September2006

ARMED FORCES NEWS
TRICARE MAIL ORDER PUSH RUFFLES FEATHERS
September 6, 2006

The Defense Department encourages Tricare beneficiaries to use the Tricare mail order pharmacy system because it costs DoD about 40 percent less than Tricare retail pharmacies, and it saves patients about 66 percent. The move angers retail pharmacists, however, because they lose income when a Tricare patient switches to mail order. In addition, some drugs with a short shelf life might decay in the mail system, while others may not be kept at the proper temperature en route, according to industry spokespersons. Moreover, some Tricare beneficiaries resent the loss of personal contact with their local pharmacist. The House version of the fiscal 2007 defense authorization bill would raise co-payments at retail pharmacies but eliminate co-pays for mail orders, while the Senate version would freeze copays at the current rate and require all maintenance drugs to be purchased by mail order. A vote is expected in September.
 

ARMED FORCES NEWS
BREAKTHROUGH ON TRICARE RETAIL DRUG COSTS

September 15, 2006

On Sept. 7, the House voted to have its representatives on the fiscal 2007 defense authorization bill conference committee accept the Senate plan for Tricare drug discounts. Under the Senate version, drug companies would be required to provide Tricare the same retail discounts given to pharmacy systems operated by the Defense Department and the Department of Veterans Affairs. Currently DoD pays about $100 more per prescription for drugs distributed through its Tricare retail pharmacies than those in the mail order system, a difference that has driven the department to seek higher co-pays in the retail system. Presumably this breakthrough, which would save DoD $400 million a year, would eliminate its plan for increased copays and other initiatives intended to force retail pharmacy users into the mail order system. 
 

ARMED FORCES NEWS
AGENT ORANGE CLAIMS URGED FOR SHIPBOARD VETS
September 22, 2006


Naval personnel who served aboard ship in Vietnamese waters and earned the Vietnam Service Medal but never went ashore in Vietnam are being encouraged to file disability claims if they suffer conditions they believe to be related to Agent Orange. Both Rep. Lane Evans of Illinois, ranking Democrat on the House Veterans Affairs Committee, and the National Veterans Legal Service Program are urging such vets to apply because of an Aug. 16 ruling by the U.S. Court of Appeals for Veterans Claims that opened the door to such claims. The VA considers the following disabilities to be associated with Agent Orange: chloracne, Type II diabetes, Hodgkin’s disease, non-Hodgkin’s lymphoma, chronic lymphocytic leukemia, multiple myeloma, prostate cancer, respiratory cancers and soft-tissue sarcomas. Survivors of veterans who died from Agent Orange disabilities should consider applying for Dependency and Indemnity Compensation.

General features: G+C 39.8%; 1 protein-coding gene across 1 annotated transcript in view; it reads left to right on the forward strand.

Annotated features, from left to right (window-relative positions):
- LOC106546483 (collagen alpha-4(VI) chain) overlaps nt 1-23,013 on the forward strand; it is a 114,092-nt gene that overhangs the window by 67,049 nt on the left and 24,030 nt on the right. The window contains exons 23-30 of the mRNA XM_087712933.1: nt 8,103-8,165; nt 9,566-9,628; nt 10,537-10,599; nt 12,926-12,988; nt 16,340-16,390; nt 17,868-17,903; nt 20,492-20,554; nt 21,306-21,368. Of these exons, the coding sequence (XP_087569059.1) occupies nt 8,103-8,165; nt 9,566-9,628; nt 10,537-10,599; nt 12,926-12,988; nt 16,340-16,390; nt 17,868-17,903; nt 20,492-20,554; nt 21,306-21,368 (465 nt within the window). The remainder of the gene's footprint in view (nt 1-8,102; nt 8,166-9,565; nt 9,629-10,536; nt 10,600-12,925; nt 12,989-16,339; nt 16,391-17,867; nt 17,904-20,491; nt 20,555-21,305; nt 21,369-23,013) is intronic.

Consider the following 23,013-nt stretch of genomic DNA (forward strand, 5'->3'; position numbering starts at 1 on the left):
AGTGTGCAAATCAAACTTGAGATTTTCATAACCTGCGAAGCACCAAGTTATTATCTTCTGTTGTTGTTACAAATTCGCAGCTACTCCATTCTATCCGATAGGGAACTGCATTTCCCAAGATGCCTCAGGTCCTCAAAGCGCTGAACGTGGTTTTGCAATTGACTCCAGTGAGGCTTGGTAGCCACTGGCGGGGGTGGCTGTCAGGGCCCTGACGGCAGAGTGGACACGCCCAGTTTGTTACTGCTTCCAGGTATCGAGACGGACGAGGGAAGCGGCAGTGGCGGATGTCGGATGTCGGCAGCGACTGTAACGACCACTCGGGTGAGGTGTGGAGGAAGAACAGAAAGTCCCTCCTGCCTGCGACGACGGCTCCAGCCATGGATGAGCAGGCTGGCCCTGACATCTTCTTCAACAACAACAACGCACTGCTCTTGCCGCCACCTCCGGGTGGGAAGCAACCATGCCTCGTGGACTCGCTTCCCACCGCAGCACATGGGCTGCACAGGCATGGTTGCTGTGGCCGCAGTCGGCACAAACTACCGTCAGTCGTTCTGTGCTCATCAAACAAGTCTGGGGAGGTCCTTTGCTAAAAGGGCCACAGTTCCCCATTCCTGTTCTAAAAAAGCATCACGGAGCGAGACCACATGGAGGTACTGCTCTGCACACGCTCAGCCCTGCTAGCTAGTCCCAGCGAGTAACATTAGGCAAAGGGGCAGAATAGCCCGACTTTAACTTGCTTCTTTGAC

ARMED FORCES NEWS
VA ID CARDS BEING UPDATED
September 22, 2006


In 1998, in response to the concerns of ill Gulf War veterans, Congress directed the Department of Veterans Affairs to contract with the National Academy of Sciences (NAS) to review and evaluate what had become known as the
Gulf War Syndrome. The NAS's Institute of Medicine (IOM) made the study, and on Sept. 12 reported that, "although veterans of the first Gulf War report significantly more symptoms of illness than soldiers of the same period who were not deployed, studies have found no cluster of symptoms that constitute a syndrome unique to Gulf War veterans." The committee did find evidence of a possible elevated rate of amyotrophic lateral sclerosis (ALS) among Gulf War veterans, but found no increase in deaths and hospitalizations. The committee recommended "further surveillance" of rates of testicular cancer, brain cancer,and certain birth defects in connection with Gulf War veterans.
 

ARMED FORCES NEWS
REPORT DISPUTES GULF WAR SYNDROME
September 22, 2006


In 1998, in response to the concerns of ill Gulf War veterans, Congress directed the Department of Veterans Affairs to contract with the National Academy of Sciences (NAS) to review and evaluate what had become known as the
Gulf War Syndrome. The NAS's Institute of Medicine (IOM) made the study, and on Sept. 12 reported that, "although veterans of the first Gulf War report significantly more symptoms of illness than soldiers of the same period who were not deployed, studies have found no cluster of symptoms that constitute a syndrome unique to Gulf War veterans." The committee did find evidence of a possible elevated rate of amyotrophic lateral sclerosis (ALS) among Gulf War veterans, but found no increase in deaths and hospitalizations. The committee recommended "further surveillance" of rates of testicular cancer, brain cancer,and certain birth defects in connection with Gulf War veterans.
 

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